Fright Night (lost unreleased game for Action Max VHS game system; 1987)
A scorecard from the Action Max manual, which mentions the unreleased game and the planned fall 1987 release date. This is the strongest evidence of the game's development.
The Action Max was a game console produced by the California-based toy company Worlds of Wonder in 1987. At the time, videogame developers wanted to integrate full-motion video (FMV) into their games. However, game cartridge memory was insufficient to hold the video data. One solution from the time was to use Laserdiscs, as seen in the 1983 arcade game Dragon's Lair. However, due to the high cost of Laserdisc, it was not seen as the best method to bring these games into the home. Also, digital video compression onto CDs was not yet sufficiently advanced enough to hold the video data.
Therefore, Worlds of Wonder chose the VHS format to hold the FMV component of their games. After all, VCRs were common in homes at the time, and the tapes were much cheaper to produce than Laserdiscs. All of the games utilized a light gun, with the player shooting flashing targets that appeared over certain objects on the screen. There was also a suction cup sensor that attached to the screen which watched a flashing light in the bottom right corner. The purpose of this light was to tell the console whether the object on screen was an enemy, which would result in the player gaining points for shooting them, or an ally, which would result in the player losing points for shooting them. As VHS could only play from beginning to end, the game is the same every time, with the goal remaining to collect as many points as possible.
Worlds of Wonder produced five games for their system. They are Blue Thunder, Hydrosub:2021, Sonic Fury , .38 Ambush Alley, and The Rescue of Pops Ghostly. All five of the officially released games have had their video data preserved. Due to simple nature of the Action Max, the video files can be played from a hard drive, DVD-R, or a home-recorded VHS tape. As long as the data is sent to a CRT, the console is able to interpret the games the same as using the original tapes. Additionally, the Daphne-Singe project interprets the original video data and allows the games to be fully playable on a computer by clicking targets with a mouse. However, the instruction manual for the Action Max contains a scorecard for players to keep track of their progress. This scorecard mentions a sixth game that never saw a release.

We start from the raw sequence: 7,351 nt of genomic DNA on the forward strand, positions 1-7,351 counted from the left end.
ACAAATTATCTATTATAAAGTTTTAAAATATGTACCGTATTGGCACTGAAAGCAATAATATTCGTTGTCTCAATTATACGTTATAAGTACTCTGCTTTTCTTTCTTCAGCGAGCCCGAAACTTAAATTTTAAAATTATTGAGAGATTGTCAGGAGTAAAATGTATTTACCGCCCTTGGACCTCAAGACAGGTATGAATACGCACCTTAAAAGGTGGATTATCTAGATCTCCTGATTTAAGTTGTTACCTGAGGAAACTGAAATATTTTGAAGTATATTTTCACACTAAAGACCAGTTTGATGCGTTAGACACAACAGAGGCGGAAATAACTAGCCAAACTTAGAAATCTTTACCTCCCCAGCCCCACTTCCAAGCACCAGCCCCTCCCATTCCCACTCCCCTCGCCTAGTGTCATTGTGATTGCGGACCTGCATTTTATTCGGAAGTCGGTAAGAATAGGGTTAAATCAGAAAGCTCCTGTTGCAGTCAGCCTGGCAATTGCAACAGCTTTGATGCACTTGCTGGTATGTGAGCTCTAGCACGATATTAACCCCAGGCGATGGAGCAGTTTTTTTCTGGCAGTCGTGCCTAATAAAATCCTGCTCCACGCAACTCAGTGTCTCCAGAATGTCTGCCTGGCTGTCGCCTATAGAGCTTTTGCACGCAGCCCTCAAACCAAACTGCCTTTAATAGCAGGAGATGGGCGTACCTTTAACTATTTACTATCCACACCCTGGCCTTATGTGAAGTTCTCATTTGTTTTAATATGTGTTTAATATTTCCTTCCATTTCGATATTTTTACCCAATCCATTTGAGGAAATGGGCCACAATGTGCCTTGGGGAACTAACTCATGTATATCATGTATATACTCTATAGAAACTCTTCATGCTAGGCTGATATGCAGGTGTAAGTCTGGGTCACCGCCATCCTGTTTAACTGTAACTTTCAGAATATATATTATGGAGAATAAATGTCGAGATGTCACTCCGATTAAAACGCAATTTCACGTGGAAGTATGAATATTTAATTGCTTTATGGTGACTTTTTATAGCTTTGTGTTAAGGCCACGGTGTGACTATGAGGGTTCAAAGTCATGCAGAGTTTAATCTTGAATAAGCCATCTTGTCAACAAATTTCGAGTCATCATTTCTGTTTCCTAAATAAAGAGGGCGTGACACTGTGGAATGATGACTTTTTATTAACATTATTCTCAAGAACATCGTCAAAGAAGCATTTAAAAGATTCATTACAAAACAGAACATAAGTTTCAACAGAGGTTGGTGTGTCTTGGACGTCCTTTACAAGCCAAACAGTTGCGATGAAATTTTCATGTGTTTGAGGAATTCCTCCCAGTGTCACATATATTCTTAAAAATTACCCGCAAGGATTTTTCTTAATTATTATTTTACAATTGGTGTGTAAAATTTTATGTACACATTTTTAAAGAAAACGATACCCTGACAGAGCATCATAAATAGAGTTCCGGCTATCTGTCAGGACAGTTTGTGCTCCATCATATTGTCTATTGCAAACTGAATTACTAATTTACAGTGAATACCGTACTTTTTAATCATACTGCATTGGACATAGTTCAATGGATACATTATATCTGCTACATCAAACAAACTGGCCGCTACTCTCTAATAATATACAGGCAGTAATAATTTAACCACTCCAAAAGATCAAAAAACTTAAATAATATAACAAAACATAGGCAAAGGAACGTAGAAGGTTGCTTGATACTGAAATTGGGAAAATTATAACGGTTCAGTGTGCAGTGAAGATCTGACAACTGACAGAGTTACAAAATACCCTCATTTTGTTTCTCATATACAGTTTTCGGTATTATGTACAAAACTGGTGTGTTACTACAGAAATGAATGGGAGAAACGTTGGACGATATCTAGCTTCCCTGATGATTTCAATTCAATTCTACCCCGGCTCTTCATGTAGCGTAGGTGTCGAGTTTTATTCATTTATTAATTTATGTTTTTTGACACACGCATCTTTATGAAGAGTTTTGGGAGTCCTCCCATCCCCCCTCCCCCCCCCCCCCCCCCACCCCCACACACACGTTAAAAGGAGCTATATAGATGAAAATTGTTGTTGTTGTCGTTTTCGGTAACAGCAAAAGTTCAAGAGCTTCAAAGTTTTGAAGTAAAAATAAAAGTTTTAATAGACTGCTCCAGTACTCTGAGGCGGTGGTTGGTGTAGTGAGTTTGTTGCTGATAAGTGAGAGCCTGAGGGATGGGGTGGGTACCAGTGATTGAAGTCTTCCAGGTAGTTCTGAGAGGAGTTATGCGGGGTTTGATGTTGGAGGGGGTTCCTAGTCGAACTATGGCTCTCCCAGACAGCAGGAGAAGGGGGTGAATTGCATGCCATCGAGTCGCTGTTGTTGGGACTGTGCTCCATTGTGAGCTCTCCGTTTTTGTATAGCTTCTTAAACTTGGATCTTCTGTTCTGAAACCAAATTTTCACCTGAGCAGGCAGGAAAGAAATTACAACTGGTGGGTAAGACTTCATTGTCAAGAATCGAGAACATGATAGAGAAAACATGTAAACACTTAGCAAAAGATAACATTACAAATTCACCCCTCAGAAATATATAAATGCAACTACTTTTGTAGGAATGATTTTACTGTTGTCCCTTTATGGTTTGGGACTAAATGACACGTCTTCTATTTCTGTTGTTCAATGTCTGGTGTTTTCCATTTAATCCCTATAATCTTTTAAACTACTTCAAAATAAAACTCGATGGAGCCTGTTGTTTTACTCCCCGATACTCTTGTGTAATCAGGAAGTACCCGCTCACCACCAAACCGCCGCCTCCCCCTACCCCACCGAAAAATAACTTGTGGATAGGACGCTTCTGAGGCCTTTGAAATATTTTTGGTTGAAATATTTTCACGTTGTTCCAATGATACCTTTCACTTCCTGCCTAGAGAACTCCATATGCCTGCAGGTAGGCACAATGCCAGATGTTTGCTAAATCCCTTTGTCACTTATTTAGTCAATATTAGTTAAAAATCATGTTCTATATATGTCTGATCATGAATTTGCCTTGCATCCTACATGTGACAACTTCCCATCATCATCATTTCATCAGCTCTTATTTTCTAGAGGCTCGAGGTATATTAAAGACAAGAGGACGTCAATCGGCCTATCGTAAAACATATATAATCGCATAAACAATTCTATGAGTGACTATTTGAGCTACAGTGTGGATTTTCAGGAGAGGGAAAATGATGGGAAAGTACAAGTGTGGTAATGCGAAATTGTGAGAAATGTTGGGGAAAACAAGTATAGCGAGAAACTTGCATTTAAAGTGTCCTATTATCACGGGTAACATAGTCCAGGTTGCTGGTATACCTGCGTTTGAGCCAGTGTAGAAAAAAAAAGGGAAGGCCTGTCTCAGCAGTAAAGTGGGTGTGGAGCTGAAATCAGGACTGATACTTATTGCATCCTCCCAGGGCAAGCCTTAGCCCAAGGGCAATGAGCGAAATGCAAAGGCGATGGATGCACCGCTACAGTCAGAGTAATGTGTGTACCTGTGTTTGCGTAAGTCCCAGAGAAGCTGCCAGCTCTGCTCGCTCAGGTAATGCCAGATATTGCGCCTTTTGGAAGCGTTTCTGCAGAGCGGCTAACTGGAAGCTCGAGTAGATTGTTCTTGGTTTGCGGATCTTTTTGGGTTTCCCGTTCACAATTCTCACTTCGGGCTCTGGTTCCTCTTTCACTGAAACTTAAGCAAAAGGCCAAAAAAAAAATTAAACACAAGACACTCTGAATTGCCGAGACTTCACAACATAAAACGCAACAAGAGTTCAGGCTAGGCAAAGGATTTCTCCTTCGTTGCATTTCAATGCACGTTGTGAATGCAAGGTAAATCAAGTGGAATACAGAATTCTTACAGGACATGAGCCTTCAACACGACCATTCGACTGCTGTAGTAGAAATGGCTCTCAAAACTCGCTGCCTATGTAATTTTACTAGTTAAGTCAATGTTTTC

The Lost Game
Fright Night is mentioned alongside Blue Thunder in the Action Max manual as being planned for a Fall 1987 release. However, while Blue Thunder did receive a limited release, Fright Night seemingly vanished. Both games are stated to contain "footage from the original motion picture". Because Blue Thunder used footage from the 1983 action-thriller movie of the same name, it is safe to assume that Fright Night would have used footage from the 1985 horror film of the same name. Worlds of Wonder never released screenshots or box art for the game, though the box art would have followed the same style of the five released games. Worlds of Wonder was hit hard by the October 1987 stock market crash and finally folded in 1990. No prototype content or further information has surfaced since.
- An article discussing Worlds of Wonder and how the Action Max works. Retrieved 13 Jan '19
- The Daphne-Singe project, where the five released games are preserved. Retrieved 13 Jan '19
- The Action Max Instruction Manual, courtesy of Internet Archive. Retrieved 13 Jan '19